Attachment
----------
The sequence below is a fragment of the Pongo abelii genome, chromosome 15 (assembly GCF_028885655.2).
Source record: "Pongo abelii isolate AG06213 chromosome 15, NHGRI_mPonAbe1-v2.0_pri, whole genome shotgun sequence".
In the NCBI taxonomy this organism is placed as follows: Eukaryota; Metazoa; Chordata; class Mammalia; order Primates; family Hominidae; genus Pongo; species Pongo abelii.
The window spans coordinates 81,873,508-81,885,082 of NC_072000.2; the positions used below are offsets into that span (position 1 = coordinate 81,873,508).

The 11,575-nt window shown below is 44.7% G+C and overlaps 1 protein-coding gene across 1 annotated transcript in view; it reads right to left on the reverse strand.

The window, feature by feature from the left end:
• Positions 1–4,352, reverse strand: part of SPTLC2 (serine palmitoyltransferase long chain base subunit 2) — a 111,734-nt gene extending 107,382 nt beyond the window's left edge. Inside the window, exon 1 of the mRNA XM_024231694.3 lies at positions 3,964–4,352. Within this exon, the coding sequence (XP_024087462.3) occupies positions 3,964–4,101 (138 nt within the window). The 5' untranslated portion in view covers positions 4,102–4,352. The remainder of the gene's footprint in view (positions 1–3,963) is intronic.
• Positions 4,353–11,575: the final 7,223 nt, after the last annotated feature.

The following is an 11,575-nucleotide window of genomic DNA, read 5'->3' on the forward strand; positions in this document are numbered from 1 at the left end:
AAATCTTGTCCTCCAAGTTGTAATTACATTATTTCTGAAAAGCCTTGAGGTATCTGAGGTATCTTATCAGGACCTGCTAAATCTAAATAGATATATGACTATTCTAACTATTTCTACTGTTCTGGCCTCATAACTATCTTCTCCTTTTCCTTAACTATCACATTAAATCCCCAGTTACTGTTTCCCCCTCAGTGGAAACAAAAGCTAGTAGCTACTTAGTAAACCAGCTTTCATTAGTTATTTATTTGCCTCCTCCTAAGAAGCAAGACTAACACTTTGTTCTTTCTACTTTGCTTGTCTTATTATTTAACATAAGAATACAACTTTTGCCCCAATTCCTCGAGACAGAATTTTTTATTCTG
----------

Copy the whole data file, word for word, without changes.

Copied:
The sequence below is a fragment of the Pongo abelii genome, chromosome 15 (assembly GCF_028885655.2).
Source record: "Pongo abelii isolate AG06213 chromosome 15, NHGRI_mPonAbe1-v2.0_pri, whole genome shotgun sequence".
In the NCBI taxonomy this organism is placed as follows: Eukaryota; Metazoa; Chordata; class Mammalia; order Primates; family Hominidae; genus Pongo; species Pongo abelii.
The window spans coordinates 81,873,508-81,885,082 of NC_072000.2; the positions used below are offsets into that span (position 1 = coordinate 81,873,508).

The 11,575-nt window shown below is 44.7% G+C and overlaps 1 protein-coding gene across 1 annotated transcript in view; it reads right to left on the reverse strand.

The window, feature by feature from the left end:
• Positions 1–4,352, reverse strand: part of SPTLC2 (serine palmitoyltransferase long chain base subunit 2) — a 111,734-nt gene extending 107,382 nt beyond the window's left edge. Inside the window, exon 1 of the mRNA XM_024231694.3 lies at positions 3,964–4,352. Within this exon, the coding sequence (XP_024087462.3) occupies positions 3,964–4,101 (138 nt within the window). The 5' untranslated portion in view covers positions 4,102–4,352. The remainder of the gene's footprint in view (positions 1–3,963) is intronic.
• Positions 4,353–11,575: the final 7,223 nt, after the last annotated feature.

The following is an 11,575-nucleotide window of genomic DNA, read 5'->3' on the forward strand; positions in this document are numbered from 1 at the left end:
AAATCTTGTCCTCCAAGTTGTAATTACATTATTTCTGAAAAGCCTTGAGGTATCTGAGGTATCTTATCAGGACCTGCTAAATCTAAATAGATATATGACTATTCTAACTATTTCTACTGTTCTGGCCTCATAACTATCTTCTCCTTTTCCTTAACTATCACATTAAATCCCCAGTTACTGTTTCCCCCTCAGTGGAAACAAAAGCTAGTAGCTACTTAGTAAACCAGCTTTCATTAGTTATTTATTTGCCTCCTCCTAAGAAGCAAGACTAACACTTTGTTCTTTCTACTTTGCTTGTCTTATTATTTAACATAAGAATACAACTTTTGCCCCAATTCCTCGAGACAGAATTTTTTATTCTG